Blind paralympian tells tale of amazing resilience to County Limerick GAA club

Donal O'Regan

Reporter:

Donal O'Regan

Paralympian Peter Ryan, right, with Mike Ryan, chairman of Doon GAA Club Picture: Dave Gaynor

Paralympian Peter Ryan, right, with Mike Ryan, chairman of Doon GAA Club Picture: Dave Gaynor

EVERY Monday night for the last five weeks up to 150 men, women and children have been walking around Doon GAA’s field in hail, rain and snow as part of  Operation Transformation’s Ireland Lights Up.

But as well as encouraging physical health through the walks and the club’s adult and junior set-ups, they are also promoting mental health.

On Thursday night, over 100 gathered in the community centre to hear blind paralympic athlete Peter Ryan speak. Talented enough to make the Tipperary minor team in 2008, his life was turned upside down within 18 months. He was diagnosed with a rare eye condition –there are fewer than 20 known cases in the country – and he now has 5% sight.

With his promising hurling career over he understandably became bitter and began drinking too much. A spell in an alcohol treatment centre put him back on track to sporting excellence and he is now an Irish paralympic cyclist. Peter is an inspirational speaker and he had the crowd in the palm of his hand in Doon. His talk was a follow on from Armagh legend Oisin McConville’s visit last year and the club plan to have a speaker in every six months.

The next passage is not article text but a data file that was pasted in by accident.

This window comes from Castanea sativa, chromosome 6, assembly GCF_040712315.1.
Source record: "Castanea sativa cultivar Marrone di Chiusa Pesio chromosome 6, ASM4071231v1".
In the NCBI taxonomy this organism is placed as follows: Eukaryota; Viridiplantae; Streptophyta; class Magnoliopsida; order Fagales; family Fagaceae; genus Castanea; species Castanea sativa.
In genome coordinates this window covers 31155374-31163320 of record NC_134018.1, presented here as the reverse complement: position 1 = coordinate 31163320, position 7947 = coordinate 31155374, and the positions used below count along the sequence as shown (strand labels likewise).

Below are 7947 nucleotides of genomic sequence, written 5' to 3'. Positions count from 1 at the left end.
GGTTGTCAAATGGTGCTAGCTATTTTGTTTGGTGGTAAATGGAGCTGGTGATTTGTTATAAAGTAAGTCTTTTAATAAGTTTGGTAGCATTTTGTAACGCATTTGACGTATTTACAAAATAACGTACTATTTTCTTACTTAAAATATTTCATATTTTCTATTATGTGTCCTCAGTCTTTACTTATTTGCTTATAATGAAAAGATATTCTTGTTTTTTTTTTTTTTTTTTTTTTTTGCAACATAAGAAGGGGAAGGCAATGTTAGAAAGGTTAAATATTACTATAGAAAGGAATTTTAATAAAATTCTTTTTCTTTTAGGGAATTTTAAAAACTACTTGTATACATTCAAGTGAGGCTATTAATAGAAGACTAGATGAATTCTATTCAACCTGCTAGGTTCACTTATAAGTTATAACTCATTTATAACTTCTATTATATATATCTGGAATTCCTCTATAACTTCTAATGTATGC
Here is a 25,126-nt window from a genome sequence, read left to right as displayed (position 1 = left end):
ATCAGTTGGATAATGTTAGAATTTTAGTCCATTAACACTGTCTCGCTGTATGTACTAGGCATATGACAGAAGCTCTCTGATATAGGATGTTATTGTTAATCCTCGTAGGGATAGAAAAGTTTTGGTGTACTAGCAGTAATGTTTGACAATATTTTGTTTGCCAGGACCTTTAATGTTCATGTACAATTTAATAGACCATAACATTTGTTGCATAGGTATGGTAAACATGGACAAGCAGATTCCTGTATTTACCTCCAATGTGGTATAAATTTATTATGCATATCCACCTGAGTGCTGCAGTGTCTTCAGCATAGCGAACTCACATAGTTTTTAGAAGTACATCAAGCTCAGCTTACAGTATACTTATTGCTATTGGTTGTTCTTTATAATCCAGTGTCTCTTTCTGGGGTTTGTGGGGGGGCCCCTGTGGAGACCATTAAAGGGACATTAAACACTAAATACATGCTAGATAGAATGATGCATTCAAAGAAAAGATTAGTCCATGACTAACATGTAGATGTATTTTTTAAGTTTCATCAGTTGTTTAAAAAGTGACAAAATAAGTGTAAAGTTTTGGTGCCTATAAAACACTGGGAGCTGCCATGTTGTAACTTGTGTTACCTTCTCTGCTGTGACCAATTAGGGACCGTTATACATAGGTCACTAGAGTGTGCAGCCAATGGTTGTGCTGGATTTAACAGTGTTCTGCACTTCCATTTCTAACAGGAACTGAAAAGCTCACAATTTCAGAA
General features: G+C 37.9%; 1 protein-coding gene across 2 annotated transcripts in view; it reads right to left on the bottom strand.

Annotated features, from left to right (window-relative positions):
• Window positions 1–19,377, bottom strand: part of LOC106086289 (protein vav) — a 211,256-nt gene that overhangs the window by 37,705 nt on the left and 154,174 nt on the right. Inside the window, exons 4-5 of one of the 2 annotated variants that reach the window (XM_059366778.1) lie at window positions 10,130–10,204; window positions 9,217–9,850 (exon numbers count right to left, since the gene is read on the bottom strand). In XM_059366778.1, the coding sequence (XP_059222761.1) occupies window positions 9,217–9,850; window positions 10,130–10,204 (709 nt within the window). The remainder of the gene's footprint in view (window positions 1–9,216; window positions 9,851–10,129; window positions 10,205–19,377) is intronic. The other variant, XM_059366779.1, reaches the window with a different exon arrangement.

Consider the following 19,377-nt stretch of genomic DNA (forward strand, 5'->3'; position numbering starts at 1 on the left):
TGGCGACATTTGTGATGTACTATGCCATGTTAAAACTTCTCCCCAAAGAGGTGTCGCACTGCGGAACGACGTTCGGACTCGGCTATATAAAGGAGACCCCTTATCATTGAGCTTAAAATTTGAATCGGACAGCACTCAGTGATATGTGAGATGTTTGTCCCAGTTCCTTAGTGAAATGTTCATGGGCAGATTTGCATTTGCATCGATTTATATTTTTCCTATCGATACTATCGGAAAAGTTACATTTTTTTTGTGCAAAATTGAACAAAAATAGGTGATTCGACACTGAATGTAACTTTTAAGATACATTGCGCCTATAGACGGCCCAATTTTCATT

Audrey Crowe, PRO, said the club strongly supports health and well-being, the position held by Marie Riordan.

“The Peter Ryan talk would not have been possible without the work of Marie. She and the club want to promote the importance of mental health from underage up to the seniors,” said Audrey.

She said Peter’s story is one of “amazing resilience”.

“He gave a very honest talk straight from the heart. He spoke about the work he does, especially with youths to help them find a road back from life’s challenges. We had a great turn-out on the night of all ages – from 12 upwards. While he spoke you could hear a pin drop. He captured the attention of all age groups.

“He spoke about the dark parts in his life and how it made him realise than if he puts his mind to any challenge he can do it.

They were all very impressed by how honest was and how it is always good to talk. 

Peter is a young man on a mission to show other people with disabilities how to bounce back from adversity. He is also an accomplished public speaker for some of the worlds leading business and philanthropic organisations on overcoming seemingly insurmountable adversity and we were delighted to have him in Doon,” said Audrey.

It isn’t too late to lace up for Ireland Lights Up. The last of the six weeks of walking around Doon GAA field is on this Monday evening.